Archives for posts with tag: empathy

My teen had a somewhat tumultuous weekend. The ups, the downs, and the in-betweens. Usually, during low times, she clams up, goes to her room, and doesn’t share what’s bothering her. Later, she may share but not until it’s resolved.

My child, like a lot of teens, has had trouble finding a niche. However, she’s had trouble for some years and the trouble she has now is more than typical. She is sensitive, emotional, and outgoing. She is passionate about her friends and loves belonging to groups whether it is band, her circle of friends at school, or members of her choir. Unfortunately, there’s not a lot of stability in her connections.

Yesterday, she told me that she felt sad. She didn’t tell me why but she was also asking me a lot of questions, which gave me hints into what might be bothering her. Talking to my kid is like talking to a butterfly as she flits in and out of the conversation as well as in and out of the room. I am no mind reader but I am a pretty good guesser. Nonetheless, a lot of the things I say to her are not taken well. We’d had a couple of good talks over the weekend and I thought I’d take a chance. Also, I decided to discuss things generally, instead of personally, something I know as a professional works better with teens, but I often forget to do as a mother.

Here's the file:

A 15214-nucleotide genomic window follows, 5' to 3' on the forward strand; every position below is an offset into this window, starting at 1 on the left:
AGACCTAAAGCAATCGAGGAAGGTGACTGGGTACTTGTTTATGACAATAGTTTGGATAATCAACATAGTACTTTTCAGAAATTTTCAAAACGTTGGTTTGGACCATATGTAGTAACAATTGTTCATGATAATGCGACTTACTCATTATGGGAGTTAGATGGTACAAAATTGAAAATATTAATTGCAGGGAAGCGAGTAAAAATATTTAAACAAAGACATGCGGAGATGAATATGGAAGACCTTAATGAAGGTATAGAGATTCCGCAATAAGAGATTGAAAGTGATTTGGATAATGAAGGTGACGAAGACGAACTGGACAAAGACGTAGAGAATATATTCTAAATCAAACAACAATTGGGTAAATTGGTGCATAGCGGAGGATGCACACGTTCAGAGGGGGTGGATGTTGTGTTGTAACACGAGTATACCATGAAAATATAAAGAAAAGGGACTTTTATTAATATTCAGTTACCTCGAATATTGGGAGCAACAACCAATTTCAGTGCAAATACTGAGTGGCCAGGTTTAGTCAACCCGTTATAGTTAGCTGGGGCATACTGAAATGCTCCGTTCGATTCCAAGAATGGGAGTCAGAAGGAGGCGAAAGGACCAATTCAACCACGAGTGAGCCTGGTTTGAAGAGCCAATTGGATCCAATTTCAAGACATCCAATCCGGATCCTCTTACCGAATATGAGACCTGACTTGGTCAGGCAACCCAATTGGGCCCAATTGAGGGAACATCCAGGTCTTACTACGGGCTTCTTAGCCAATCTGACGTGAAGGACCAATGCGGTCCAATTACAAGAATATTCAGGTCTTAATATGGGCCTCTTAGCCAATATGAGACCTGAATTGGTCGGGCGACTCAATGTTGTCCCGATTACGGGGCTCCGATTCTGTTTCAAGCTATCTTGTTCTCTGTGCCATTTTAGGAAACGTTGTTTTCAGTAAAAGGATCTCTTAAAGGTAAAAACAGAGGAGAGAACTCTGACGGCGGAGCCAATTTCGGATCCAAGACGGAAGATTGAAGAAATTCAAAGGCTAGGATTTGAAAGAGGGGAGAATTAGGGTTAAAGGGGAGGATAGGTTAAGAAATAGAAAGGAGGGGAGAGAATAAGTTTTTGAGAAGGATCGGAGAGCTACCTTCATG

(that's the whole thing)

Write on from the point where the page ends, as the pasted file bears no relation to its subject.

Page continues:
I asked her to sit down on the couch beside me and this is what I said, “It is really hard in life to find a group in which you feel you belong. Sometimes, you discover a group and it seems perfect and wonderful. As time goes by, you form relationships and there are conflicts. People can try to exclude you. Then you can feel like you don’t belong anymore. This is really hard.” She nodded her head in recognition. I continued. “You will always belong in this family. No matter what.” She smiled, reached for my hand, and squeezed it. “Thanks, Mom.”